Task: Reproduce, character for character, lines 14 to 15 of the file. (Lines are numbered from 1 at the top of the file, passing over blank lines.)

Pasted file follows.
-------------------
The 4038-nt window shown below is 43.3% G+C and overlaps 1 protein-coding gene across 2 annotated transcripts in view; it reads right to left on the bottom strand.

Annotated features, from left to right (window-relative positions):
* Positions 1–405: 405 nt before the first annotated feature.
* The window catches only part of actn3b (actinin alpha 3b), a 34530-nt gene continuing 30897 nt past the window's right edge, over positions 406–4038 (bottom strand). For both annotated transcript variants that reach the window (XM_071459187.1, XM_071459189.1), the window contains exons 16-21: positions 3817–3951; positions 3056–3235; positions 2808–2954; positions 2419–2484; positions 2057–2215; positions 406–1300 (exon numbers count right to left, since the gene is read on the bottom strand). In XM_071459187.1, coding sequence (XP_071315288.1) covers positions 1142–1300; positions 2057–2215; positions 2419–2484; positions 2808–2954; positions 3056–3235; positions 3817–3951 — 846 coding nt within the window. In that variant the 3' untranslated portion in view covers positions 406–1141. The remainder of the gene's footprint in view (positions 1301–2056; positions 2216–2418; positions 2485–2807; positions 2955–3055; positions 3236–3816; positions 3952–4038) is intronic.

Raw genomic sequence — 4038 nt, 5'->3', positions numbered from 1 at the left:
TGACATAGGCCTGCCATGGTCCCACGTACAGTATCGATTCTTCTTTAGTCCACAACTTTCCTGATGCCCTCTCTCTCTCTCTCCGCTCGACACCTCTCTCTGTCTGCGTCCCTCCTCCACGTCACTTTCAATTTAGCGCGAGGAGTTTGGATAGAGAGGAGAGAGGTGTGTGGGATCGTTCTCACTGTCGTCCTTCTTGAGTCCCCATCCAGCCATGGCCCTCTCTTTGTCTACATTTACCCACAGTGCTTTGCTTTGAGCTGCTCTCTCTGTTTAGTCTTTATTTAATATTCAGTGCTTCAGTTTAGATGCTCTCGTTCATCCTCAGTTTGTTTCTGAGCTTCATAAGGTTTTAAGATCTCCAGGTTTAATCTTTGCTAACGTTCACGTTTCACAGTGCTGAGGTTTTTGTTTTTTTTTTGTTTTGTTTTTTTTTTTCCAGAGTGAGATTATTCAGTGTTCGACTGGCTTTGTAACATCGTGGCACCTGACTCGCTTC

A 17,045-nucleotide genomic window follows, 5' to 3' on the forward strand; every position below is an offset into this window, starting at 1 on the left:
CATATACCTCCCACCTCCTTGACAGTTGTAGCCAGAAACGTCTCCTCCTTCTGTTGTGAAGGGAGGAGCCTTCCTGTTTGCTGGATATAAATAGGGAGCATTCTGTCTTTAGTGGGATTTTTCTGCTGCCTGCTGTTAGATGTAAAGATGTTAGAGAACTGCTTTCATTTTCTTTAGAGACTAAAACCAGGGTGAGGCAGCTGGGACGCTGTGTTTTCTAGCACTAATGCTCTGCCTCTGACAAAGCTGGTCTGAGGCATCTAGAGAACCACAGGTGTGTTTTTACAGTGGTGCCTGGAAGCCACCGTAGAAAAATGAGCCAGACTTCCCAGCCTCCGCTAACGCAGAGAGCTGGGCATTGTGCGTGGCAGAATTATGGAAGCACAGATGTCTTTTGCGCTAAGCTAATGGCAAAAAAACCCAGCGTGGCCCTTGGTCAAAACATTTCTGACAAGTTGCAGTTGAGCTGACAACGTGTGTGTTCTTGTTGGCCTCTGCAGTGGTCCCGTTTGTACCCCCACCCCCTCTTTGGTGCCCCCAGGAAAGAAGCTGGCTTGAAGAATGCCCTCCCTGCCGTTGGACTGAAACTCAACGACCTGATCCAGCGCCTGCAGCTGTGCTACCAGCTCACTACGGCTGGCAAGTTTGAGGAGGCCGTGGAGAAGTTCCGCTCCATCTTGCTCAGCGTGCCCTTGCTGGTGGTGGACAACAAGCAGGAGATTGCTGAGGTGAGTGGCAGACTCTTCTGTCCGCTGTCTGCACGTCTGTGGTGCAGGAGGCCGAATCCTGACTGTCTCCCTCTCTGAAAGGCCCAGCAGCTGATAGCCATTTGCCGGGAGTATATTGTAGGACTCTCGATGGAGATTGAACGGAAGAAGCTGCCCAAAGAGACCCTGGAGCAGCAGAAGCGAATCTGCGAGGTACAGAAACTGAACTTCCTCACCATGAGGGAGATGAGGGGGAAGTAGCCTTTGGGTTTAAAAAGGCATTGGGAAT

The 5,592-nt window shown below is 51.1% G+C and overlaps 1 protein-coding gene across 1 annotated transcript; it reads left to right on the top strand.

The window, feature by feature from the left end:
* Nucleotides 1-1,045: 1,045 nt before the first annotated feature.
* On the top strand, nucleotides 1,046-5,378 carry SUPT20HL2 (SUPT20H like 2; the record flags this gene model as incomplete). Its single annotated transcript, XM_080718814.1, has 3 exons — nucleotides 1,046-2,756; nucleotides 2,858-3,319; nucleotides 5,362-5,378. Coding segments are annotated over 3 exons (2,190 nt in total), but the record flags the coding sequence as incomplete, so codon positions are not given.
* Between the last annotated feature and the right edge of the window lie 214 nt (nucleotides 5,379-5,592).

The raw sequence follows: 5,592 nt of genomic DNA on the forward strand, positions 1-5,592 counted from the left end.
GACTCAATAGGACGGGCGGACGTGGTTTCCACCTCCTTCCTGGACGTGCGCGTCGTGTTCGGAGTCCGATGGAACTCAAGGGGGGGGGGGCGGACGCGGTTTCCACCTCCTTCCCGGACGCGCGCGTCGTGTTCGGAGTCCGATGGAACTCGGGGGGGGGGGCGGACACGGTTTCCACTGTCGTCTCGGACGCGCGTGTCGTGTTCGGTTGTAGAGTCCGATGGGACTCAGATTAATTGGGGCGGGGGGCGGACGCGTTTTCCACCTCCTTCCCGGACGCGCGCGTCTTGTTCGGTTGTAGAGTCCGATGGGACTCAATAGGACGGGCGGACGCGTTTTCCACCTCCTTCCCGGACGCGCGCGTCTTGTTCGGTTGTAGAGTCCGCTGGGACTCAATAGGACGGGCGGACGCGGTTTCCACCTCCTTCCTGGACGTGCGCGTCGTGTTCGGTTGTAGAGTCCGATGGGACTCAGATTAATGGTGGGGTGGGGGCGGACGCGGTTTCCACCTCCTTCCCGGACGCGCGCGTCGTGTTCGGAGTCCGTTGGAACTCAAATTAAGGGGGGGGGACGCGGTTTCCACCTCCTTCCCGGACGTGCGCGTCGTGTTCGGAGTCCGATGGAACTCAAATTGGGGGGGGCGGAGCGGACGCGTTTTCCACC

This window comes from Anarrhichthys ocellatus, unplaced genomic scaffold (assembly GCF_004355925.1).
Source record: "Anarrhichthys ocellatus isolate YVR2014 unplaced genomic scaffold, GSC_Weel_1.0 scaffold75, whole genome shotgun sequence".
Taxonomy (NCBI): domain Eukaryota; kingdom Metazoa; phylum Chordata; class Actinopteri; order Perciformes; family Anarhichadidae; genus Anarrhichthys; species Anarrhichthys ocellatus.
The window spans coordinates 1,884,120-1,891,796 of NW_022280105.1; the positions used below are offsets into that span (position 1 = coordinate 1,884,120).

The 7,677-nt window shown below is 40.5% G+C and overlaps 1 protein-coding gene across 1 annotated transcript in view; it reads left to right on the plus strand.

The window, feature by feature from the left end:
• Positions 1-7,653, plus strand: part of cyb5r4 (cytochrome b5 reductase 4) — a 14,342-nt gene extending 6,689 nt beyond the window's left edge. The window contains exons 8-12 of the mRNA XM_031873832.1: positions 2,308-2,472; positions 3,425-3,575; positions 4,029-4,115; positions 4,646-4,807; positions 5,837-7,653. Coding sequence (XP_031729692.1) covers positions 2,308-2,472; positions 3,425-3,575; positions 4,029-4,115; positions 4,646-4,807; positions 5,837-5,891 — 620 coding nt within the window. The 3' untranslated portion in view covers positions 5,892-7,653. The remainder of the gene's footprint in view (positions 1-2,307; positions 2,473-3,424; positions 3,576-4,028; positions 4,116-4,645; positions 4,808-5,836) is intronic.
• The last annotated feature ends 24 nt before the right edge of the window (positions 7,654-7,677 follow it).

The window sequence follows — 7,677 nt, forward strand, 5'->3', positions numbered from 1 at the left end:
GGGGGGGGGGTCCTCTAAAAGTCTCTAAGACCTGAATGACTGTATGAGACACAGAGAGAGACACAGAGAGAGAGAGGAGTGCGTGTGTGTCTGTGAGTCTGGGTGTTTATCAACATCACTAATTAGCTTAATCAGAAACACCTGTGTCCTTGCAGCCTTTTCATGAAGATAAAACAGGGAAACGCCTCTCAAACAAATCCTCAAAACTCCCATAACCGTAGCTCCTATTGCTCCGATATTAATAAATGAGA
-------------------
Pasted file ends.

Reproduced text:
The raw sequence follows: 5,592 nt of genomic DNA on the forward strand, positions 1-5,592 counted from the left end.
GACTCAATAGGACGGGCGGACGTGGTTTCCACCTCCTTCCTGGACGTGCGCGTCGTGTTCGGAGTCCGATGGAACTCAAGGGGGGGGGGGCGGACGCGGTTTCCACCTCCTTCCCGGACGCGCGCGTCGTGTTCGGAGTCCGATGGAACTCGGGGGGGGGGGCGGACACGGTTTCCACTGTCGTCTCGGACGCGCGTGTCGTGTTCGGTTGTAGAGTCCGATGGGACTCAGATTAATTGGGGCGGGGGGCGGACGCGTTTTCCACCTCCTTCCCGGACGCGCGCGTCTTGTTCGGTTGTAGAGTCCGATGGGACTCAATAGGACGGGCGGACGCGTTTTCCACCTCCTTCCCGGACGCGCGCGTCTTGTTCGGTTGTAGAGTCCGCTGGGACTCAATAGGACGGGCGGACGCGGTTTCCACCTCCTTCCTGGACGTGCGCGTCGTGTTCGGTTGTAGAGTCCGATGGGACTCAGATTAATGGTGGGGTGGGGGCGGACGCGGTTTCCACCTCCTTCCCGGACGCGCGCGTCGTGTTCGGAGTCCGTTGGAACTCAAATTAAGGGGGGGGGACGCGGTTTCCACCTCCTTCCCGGACGTGCGCGTCGTGTTCGGAGTCCGATGGAACTCAAATTGGGGGGGGCGGAGCGGACGCGTTTTCCACC